In the July school holidays I saw Harry Potter and the Deathly Hallows: Part 2 at the Cinema Gold in Havelock North. At the entrance to the theatre was a sign I'd not seen before. It read: "Flu Season: As a courtesy to other patrons in the cinema if you have a cold, sneezing or coughing please cover your mouth and perhaps sit one seat away if possible. Thank you."

Despite its carefully worded politeness, it really got the message across that sick people ought to try to keep their nasty germs to themselves.

Far too often we're out and about when we should be tucked up in bed and unable to pass on bugs to others. I spent fifteen years working in open-plan offices and would cringe every time someone turned up to work despite being visibly and audibly unwell.

It's not heroic; it's selfish and thoughtless. This simple act could make our entire department sick.


I became ultra paranoid about other people's germs when I had a baby. The last thing we wanted to do was bring bugs into the house when we had an (as yet) unvaccinated newborn at home. We were forever washing our hands and taking exaggerated detours around anyone who looked like they were under the weather.

I'm not quite so obsessive now our girl is older but I've lost count of the times over the years when we've been in a shop or on the street and someone almost sneezes on her. In fact they would have sneezed on her had I not become so skilled at pushing her out of the way of such dangers.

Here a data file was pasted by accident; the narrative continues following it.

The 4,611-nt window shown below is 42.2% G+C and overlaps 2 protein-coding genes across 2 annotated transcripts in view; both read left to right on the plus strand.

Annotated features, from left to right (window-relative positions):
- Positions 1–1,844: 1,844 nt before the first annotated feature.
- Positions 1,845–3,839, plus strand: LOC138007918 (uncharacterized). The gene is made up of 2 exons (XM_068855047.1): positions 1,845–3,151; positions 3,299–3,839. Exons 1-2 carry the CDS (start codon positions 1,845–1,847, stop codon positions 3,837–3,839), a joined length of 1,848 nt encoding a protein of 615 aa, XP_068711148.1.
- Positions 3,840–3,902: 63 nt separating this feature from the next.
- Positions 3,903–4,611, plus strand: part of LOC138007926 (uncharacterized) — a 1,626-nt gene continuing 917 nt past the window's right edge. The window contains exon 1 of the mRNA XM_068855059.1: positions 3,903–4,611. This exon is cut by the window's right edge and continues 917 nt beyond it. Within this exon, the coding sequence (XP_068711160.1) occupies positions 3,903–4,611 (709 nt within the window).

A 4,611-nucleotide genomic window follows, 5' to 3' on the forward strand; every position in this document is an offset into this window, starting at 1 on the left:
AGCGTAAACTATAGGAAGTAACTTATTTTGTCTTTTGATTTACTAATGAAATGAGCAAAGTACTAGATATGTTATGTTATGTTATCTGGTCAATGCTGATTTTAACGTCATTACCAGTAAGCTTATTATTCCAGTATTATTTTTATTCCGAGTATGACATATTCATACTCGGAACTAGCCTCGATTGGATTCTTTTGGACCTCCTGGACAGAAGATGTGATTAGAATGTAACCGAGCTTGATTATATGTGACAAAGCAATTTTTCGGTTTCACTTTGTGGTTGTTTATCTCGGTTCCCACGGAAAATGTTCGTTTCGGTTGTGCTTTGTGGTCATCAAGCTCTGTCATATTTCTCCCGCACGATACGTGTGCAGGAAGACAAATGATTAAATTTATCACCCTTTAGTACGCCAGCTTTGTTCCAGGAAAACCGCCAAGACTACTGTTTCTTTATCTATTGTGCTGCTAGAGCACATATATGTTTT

But seriously, you can't sneeze on children even if their height puts them directly in your natural sneeze zone. You really need to mind where you're sneezing and cover your nose. Did you really have to be told that?

I have the utmost admiration for people at a meeting who say: "Look, I won't shake your hand; I've been sick."

Sometimes women I play tennis with will say something similar after a match. I'm always so grateful that they're actively trying to not spread their infection.

Once at interclub, to my partner's horror, I feigned a hand injury in order to not have to shake the hand of a woman who'd been coughing and spluttering into it for the entire ninety-minute match.

When I grew up we were taught to cough politely into our hands. Of course, as I learned a few years ago at my daughter's kindergarten, it's now recommended that we cough into the crooks of our arms. I guess it looks a bit strange but it means you're not going to deposit any germs directly from your hand onto the next person or object you touch.

According to, which is championed by the National Influenza Strategy Group, there are about 400 influenza-related deaths each year in New Zealand and the virus is "transferred in droplets of moisture expelled by breathing, coughing and sneezing".


It can also be spread by a person who comes into contact with these droplets who "then touches their own mouth or nose before washing their hands".

Reading the cold, hard facts made me feel vindicated for being so averse to sneezes and coughs all these years.

But I must confess that for the last two winters our family members have chosen to have the influenza vaccination which has given us all that extra peace of mind - especially about our eight-year-old, who's still well and truly in the sneeze path of inconsiderate others in public places.